2.3. Numerical Results
Figure 2(a) depicts the mutual information versus the signal-to-noise ratio (SNR), defined as SNR=E{|an|2}/σ2. We consider an∈{±1} and a postcursor ISI channel modeled as
(8)dk={αk0<k≤L,0otherwise,
with α being a positive number smaller than one. In Figure 2(a) we consider α=0.6 with L=10 and a DFFE with R=11. Notice that the mutual information grows as the SNR increases; in a limit case, note that I(an,a~^n(R-1))=I(an,a^n)→1 for SNR→∞. For a given value of SNR, note that the minimum mutual information (or reliability) is verified at the first iteration (i=0). This can be understood from (1) in which it is observed that the first tentative decision is obtained directly from the received sample without any cancellation of interference. Nevertheless, although the reliability of a~^n(0) is low, some information of the transmit symbol an is contained in a~^n(0). More precisely, this fact is exploited in the second iteration (i=1), in which it is observed that the reliability of a~^n(1) has been improved as a result of the partial cancellation of the postcursor ISI caused by a~^n(0). This process is repeated in the following iterations until the last iteration i=R-1 is reached. At this point, the DFFE is able to provide the final decision a^n=a~^n(R-1) with a high reliability.
Reliability of the DFFE tentative decisions. (a) Mutual information versus SNR for α=0.6, L=10, and R=11. (b) Mutual information versus number of iterations for different postcursor channels with SNR=15dB.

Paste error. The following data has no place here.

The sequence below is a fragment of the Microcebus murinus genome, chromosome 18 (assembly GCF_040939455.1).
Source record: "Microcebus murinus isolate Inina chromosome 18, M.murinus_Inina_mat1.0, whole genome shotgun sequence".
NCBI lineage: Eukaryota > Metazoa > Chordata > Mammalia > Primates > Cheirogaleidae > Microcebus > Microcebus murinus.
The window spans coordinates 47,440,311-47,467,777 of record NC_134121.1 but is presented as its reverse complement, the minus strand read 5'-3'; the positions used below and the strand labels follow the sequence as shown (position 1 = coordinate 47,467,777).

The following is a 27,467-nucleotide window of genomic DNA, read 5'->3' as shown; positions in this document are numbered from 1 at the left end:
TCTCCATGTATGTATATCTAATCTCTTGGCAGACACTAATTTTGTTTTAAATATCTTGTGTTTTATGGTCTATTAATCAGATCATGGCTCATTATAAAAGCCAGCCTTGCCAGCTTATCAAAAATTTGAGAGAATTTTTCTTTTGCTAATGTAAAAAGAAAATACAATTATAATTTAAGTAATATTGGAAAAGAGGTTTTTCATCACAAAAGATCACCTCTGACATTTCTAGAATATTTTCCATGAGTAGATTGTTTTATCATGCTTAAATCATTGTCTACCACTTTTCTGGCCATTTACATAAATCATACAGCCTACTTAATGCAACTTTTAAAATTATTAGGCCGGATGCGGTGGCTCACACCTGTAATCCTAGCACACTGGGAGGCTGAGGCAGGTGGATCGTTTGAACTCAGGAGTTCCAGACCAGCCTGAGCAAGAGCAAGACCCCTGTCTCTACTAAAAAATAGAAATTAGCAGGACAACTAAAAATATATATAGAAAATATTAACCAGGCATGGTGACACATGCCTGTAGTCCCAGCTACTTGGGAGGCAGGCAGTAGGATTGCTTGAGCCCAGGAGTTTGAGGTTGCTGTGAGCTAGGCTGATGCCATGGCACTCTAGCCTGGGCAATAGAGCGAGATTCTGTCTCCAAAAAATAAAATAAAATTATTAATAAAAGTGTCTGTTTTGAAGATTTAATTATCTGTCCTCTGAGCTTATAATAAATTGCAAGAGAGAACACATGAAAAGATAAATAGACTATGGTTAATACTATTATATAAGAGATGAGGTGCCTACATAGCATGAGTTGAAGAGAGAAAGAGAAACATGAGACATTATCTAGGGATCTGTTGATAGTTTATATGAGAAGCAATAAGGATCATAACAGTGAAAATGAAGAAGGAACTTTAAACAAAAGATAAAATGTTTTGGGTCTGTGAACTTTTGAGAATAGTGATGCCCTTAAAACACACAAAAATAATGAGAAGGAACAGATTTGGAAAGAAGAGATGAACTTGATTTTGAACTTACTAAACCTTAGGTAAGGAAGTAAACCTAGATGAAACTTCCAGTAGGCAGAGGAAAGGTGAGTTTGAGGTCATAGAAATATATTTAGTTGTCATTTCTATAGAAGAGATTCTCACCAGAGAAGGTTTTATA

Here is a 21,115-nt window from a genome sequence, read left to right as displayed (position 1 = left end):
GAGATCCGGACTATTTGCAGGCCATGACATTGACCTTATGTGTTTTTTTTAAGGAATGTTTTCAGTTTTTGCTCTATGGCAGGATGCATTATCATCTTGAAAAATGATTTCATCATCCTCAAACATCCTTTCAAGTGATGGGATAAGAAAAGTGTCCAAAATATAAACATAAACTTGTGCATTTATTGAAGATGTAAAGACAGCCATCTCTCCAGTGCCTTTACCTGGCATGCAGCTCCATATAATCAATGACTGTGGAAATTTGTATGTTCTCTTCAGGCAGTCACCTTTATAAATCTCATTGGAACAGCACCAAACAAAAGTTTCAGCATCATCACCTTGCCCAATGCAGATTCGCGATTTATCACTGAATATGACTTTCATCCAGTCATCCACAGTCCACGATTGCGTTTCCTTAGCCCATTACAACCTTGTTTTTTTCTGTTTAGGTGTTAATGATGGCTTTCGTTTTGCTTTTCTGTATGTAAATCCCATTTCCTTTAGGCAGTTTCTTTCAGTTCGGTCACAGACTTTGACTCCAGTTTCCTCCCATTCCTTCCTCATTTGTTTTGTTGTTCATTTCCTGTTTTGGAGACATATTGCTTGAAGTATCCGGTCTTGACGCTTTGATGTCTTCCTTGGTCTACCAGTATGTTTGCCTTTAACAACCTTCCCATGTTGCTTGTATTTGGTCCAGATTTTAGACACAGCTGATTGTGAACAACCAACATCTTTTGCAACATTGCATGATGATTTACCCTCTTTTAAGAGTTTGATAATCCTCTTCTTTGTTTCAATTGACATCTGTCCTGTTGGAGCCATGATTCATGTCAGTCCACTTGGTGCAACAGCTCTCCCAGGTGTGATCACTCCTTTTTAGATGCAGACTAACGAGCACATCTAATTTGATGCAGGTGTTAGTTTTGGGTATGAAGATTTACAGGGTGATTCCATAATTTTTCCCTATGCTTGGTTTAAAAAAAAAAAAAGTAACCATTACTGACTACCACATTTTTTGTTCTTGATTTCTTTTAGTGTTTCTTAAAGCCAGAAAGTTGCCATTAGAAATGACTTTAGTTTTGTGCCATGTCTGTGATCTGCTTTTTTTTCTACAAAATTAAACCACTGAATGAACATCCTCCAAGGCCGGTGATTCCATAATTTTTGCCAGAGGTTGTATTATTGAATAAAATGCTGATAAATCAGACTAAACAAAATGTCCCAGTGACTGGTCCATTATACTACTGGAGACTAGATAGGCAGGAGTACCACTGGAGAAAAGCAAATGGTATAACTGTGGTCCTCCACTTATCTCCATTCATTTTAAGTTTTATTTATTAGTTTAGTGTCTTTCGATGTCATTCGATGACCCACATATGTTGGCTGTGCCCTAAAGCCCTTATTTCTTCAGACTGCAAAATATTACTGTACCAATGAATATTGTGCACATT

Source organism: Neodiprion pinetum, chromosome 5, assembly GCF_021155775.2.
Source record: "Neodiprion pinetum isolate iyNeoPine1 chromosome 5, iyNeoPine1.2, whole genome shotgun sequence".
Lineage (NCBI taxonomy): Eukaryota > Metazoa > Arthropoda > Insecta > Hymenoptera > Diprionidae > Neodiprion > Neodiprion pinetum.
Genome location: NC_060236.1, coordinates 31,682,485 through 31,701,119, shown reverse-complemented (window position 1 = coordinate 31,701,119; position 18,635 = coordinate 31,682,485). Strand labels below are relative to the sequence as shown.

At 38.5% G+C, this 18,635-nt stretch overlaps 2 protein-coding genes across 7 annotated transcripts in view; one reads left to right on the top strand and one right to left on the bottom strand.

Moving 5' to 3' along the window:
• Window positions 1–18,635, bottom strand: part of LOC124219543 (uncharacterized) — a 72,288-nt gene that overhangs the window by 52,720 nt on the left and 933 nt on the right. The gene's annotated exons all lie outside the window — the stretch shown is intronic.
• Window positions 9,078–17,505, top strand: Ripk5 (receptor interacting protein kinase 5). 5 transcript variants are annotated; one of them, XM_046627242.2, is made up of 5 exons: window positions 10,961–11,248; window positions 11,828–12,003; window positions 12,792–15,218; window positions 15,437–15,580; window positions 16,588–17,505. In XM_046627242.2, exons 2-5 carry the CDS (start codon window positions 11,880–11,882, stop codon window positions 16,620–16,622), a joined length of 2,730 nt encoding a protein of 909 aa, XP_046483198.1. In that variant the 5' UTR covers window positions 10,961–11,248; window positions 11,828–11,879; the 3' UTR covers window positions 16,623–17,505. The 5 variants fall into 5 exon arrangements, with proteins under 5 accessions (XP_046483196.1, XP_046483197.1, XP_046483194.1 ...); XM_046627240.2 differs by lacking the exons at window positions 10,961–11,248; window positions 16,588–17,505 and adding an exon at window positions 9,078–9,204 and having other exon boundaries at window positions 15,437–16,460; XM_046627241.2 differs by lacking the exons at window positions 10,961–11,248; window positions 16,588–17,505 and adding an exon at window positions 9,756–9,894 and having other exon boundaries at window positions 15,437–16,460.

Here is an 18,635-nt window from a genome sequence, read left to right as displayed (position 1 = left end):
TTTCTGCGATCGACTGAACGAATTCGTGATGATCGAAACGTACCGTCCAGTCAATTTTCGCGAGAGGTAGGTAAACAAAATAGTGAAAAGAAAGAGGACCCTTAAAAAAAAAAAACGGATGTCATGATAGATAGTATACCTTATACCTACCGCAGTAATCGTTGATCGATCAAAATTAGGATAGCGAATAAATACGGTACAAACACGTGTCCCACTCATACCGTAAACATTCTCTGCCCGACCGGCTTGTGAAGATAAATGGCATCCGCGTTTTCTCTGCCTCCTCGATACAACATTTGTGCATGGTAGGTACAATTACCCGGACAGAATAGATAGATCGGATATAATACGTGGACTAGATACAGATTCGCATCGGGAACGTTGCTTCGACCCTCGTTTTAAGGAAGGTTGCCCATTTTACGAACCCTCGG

Figure 2(b) shows the mutual information versus the number of iterations for several postcursor ISI channels with SNR=15dB. We use α=0.6, 0.82, and 0.92 with L=10, 30, and 60, respectively. In all cases, it can be observed that the reliability of the tentative decisions improves with the number of iterations. In particular, note that the reliability of the DFFE decisions at R>L tends to reach that of the DFE. This result suggests that the performances of the DFE and the DFFE with R>L iterations should be similar.
3. Performance Evaluation
From (4) and (5), the slicer input signal at the ith iteration, yn(i), can be expressed as
(9)yn(i)={an+∑k=1Lan-kdk+zn,i=0,an+∑k=1Lan-kdk-∑k=1ia~^n-k(i-k)dk+zn,0<i<L,an+∑k=1Lan-kdk-∑k=1La~^n-k(i-k)dk+zn,i≥L.
Let Ψn(i) be the DFFE-state vector at the ith iteration defined by
(10)Ψn(i)={(an-1,an-2,…,an-L),i=0,(an-1,an-2,…,an-L,a~^n-1(i-1),a~^n-2(i-2),…,a~^n-i(0)),0<i<L,(an-1,an-2,…,an-L,a~^n-1(i-1),a~^n-2(i-2),….,a~^n-L(0)),i≥L.
Let Ni denote the dimension of the state vector Ψn(i). Thus, observe that
(11)Ψn(i)∈{ψ(i,0),ψ(i,1),…,ψ(i,2Ni-1)},
where ψ(i,0)=(+1,+1,…,+1), ψ(i,1)=(+1,+1,…,-1),…, ψ(i,2Ni-1)=(-1,-1,…,-1), are Ni-dimensional vectors. The slicer input signal at the ith iteration given by (9) can be rewritten as
(12)yn(i)=g(an,Ψn(i))+zn,
where
(13)g(an,Ψn(i))={an+∑k=1Lan-kdk,i=0,an+∑k=1Lan-kdk-∑k=1ia~^n-k(i-k)dk,0<i<L,an+∑k=1Lan-kdk-∑k=1La~^n-k(i-k)dk,i≥L.
Then, the probability density function (pdf) given the transmit symbol an can be expressed as
(14)fy∣a(yn(i)∣an)=∑k=02Ni-1fy∣a,Ψ(yn(i)∣an,ψ(i,k))P(ψ(i,k)),
where P(ψ(i,k))=Pr{Ψn(i)=ψ(i,k)} and
(15)fy∣a,Ψ(yn(i)∣an,ψ(i,k))=12πσe-(1/2σ2)(yn(i)-g(an,ψ(i,k)))2.
The symbol error probability at the ith iteration is
(16)Pe(i)=Pr{yn(i)<0∣an=+1}Pr{an=+1}+Pr{yn(i)≥0∣an=-1}Pr{an=-1}.
Note that Pr{yn(i)<0∣an=+1} and Pr{yn(i)≥0∣an=-1} can be computed by using the pdf given by (14).
3.1. Example